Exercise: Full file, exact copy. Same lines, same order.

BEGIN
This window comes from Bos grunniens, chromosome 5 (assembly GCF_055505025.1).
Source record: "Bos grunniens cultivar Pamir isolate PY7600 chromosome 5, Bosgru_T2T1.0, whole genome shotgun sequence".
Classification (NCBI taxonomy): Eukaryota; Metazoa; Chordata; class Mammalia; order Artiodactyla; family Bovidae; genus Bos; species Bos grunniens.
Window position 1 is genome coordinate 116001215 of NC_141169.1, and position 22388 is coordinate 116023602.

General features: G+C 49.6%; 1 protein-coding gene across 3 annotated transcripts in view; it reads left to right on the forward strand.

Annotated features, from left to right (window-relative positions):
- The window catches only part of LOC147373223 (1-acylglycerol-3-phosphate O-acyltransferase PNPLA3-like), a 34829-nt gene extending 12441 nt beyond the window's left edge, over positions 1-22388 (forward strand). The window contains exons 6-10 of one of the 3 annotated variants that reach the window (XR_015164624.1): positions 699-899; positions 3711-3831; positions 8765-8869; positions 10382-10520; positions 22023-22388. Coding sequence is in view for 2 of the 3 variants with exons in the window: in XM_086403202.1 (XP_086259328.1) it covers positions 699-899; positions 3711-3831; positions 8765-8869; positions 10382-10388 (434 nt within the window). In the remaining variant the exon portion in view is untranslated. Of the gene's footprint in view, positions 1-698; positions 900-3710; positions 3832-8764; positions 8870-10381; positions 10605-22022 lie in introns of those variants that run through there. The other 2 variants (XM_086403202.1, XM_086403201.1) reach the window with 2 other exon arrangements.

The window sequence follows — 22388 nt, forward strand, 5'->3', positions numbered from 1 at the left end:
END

This window comes from Bos grunniens, chromosome 5 (assembly GCF_055505025.1).
Source record: "Bos grunniens cultivar Pamir isolate PY7600 chromosome 5, Bosgru_T2T1.0, whole genome shotgun sequence".
Classification (NCBI taxonomy): Eukaryota; Metazoa; Chordata; class Mammalia; order Artiodactyla; family Bovidae; genus Bos; species Bos grunniens.
Window position 1 is genome coordinate 116001215 of NC_141169.1, and position 22388 is coordinate 116023602.

General features: G+C 49.6%; 1 protein-coding gene across 3 annotated transcripts in view; it reads left to right on the forward strand.

Annotated features, from left to right (window-relative positions):
- The window catches only part of LOC147373223 (1-acylglycerol-3-phosphate O-acyltransferase PNPLA3-like), a 34829-nt gene extending 12441 nt beyond the window's left edge, over positions 1-22388 (forward strand). The window contains exons 6-10 of one of the 3 annotated variants that reach the window (XR_015164624.1): positions 699-899; positions 3711-3831; positions 8765-8869; positions 10382-10520; positions 22023-22388. Coding sequence is in view for 2 of the 3 variants with exons in the window: in XM_086403202.1 (XP_086259328.1) it covers positions 699-899; positions 3711-3831; positions 8765-8869; positions 10382-10388 (434 nt within the window). In the remaining variant the exon portion in view is untranslated. Of the gene's footprint in view, positions 1-698; positions 900-3710; positions 3832-8764; positions 8870-10381; positions 10605-22022 lie in introns of those variants that run through there. The other 2 variants (XM_086403202.1, XM_086403201.1) reach the window with 2 other exon arrangements.

The window sequence follows — 22388 nt, forward strand, 5'->3', positions numbered from 1 at the left end: